John Román was born on March 6, 1546 in Carmona near Seville. He learned the merchant's trade in Seville. Then he returned to his hometown and opened a linen shop, but that work did not satisfy him. At the age of 19 he abandoned the business, gave his property away and became a hermit. From that moment on, he called himself John Grande Pecador (Great Sinner). However, life in seclusion was not his final vocation. He settled down in the city of Jerez de la Frontera where he took care of prisoners. In those times, prisons were more sites of torture and discomfort than rehabilitation centers, so prisoners needed everything, from food and clothes to medical care and simply humane treatment.
Due to his great commitment and good relationships with people leaving the prison, he was assigned supervision of a care facility for persons expelled from hospitals and shelters. He also helped women of the streets, gathering dowries for them so they would be able to start a family and abandon life in sin. He won the trust of a rich married couple who provided him with funds for opening a hospital in Jerez. Soon the facility became famous for good care of the sick and a deeply religious atmosphere.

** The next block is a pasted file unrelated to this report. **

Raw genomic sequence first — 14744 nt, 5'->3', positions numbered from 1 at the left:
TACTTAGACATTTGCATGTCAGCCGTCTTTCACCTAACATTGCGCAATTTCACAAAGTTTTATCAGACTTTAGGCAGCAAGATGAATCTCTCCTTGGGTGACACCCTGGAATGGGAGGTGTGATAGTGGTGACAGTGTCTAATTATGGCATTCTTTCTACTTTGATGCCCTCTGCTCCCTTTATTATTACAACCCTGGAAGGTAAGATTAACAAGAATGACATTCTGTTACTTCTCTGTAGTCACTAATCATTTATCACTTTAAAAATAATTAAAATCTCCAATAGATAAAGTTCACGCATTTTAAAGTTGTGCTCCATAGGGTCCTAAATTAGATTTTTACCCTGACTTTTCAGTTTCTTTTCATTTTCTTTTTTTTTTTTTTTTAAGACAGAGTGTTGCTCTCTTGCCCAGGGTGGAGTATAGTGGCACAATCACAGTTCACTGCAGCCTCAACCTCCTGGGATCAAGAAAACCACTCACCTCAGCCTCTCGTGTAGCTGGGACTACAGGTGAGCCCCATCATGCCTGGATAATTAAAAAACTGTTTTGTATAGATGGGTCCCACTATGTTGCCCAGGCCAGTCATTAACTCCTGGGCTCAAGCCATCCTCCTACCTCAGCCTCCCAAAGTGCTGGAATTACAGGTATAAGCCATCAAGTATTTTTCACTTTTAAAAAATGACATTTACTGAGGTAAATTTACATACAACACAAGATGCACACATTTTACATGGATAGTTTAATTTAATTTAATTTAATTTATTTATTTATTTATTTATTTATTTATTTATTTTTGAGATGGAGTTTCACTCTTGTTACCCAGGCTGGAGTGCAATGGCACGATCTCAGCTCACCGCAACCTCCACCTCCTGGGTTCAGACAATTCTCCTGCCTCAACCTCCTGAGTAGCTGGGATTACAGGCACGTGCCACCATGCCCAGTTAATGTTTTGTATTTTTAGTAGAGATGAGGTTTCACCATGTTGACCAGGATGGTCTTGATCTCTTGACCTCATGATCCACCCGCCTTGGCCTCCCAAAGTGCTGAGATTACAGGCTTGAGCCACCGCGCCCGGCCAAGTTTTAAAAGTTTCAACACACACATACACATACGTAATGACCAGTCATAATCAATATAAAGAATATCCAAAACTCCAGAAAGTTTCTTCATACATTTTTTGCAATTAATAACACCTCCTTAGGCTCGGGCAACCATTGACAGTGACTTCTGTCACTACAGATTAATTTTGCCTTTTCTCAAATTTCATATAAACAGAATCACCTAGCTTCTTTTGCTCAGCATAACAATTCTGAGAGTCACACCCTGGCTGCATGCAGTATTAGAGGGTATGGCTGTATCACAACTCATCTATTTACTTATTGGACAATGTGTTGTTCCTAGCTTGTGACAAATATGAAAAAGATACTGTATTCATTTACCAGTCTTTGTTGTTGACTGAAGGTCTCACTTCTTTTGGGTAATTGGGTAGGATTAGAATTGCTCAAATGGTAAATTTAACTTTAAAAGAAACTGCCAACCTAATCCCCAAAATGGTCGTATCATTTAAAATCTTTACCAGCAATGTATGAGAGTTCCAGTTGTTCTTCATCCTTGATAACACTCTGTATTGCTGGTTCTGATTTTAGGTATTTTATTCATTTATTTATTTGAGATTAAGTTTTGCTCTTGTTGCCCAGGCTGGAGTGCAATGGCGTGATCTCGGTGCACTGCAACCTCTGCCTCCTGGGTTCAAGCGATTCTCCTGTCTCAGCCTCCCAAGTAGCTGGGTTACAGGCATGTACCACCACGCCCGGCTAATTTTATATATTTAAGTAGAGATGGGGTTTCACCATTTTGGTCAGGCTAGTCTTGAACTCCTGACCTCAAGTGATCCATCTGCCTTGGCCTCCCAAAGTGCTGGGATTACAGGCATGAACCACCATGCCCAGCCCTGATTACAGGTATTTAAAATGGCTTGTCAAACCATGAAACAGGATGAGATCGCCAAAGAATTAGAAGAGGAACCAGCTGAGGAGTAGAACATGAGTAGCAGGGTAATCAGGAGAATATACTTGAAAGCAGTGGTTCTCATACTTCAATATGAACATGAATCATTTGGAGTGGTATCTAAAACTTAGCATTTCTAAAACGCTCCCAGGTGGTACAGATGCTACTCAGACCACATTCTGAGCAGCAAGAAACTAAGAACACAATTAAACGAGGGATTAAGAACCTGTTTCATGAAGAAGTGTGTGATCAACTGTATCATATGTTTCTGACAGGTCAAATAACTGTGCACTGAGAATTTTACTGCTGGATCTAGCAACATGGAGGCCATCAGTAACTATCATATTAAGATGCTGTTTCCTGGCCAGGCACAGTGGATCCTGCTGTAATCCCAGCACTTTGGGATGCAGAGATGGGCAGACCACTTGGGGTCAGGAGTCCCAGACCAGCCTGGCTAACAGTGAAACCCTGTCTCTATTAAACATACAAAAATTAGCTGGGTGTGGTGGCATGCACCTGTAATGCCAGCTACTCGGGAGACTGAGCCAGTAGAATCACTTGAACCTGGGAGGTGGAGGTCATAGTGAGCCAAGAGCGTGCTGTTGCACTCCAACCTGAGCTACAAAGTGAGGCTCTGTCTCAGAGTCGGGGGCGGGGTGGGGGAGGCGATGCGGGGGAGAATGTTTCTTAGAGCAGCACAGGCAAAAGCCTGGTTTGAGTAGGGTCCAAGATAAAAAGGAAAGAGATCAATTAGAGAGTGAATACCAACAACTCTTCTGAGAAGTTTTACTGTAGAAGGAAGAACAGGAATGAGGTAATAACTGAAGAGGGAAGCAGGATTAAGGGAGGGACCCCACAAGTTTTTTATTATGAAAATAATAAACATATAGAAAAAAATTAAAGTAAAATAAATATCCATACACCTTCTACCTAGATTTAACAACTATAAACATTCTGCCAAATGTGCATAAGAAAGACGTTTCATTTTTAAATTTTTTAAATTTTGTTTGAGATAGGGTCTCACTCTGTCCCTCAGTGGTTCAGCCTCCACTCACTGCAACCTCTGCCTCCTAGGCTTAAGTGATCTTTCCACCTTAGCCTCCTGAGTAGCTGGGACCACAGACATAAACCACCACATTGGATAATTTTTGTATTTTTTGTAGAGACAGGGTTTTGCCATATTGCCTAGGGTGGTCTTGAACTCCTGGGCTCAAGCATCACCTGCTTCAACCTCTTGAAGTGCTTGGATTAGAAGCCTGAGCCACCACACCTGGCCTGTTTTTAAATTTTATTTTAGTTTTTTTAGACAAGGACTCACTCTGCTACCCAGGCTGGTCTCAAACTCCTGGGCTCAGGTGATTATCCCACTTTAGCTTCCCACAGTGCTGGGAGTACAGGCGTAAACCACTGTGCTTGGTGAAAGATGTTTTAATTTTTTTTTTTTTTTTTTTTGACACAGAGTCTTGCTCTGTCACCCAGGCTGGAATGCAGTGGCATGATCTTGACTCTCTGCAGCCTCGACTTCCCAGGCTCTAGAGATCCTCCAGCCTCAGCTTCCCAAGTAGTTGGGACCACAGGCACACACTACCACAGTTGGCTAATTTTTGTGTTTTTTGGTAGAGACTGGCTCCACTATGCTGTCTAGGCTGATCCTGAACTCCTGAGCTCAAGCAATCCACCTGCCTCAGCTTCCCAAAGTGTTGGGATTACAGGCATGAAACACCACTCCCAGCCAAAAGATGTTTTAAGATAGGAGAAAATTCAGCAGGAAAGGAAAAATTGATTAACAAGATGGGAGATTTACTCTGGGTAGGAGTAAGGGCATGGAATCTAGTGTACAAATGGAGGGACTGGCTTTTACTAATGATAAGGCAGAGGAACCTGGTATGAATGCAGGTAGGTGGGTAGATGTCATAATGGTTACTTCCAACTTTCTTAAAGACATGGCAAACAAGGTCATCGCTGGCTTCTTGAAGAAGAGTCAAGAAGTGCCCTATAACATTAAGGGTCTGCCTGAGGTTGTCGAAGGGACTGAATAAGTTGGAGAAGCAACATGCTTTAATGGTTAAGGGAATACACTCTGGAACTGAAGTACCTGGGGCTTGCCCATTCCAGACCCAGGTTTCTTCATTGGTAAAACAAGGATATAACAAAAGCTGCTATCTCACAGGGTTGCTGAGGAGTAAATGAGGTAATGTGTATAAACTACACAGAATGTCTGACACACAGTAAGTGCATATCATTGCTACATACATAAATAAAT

In 1574 John Grande made an important decision. He affiliated his hospital with the Brothers Hospitallers of St. John of God and joined the order. The same year, during the plague epidemic, he organized help for its victims. The Archbishop of Seville ordered him to reorganize all the institutions taking care of the sick in the city.
He died on June 3, 1600 after contracting the plague. He was canonized by Pope John Paul II on June 6, 1996.
Barbara lived in the 4th century and brought up as a heathen. A tyrannical father, Dioscorus, had kept her jealously secluded in a lonely tower which he had built for that purpose. Here, in her forced solitude, she gave herself to prayer and study, and contrived to ... continue readingMore Female Saints
Casimir grew up in a world where his life was not his own. As a prince of Poland, the second son of King Casimir IV and Elizabeth of Austria, his life was scheduled to cement his father's authority ... continue reading
By Justin Soutar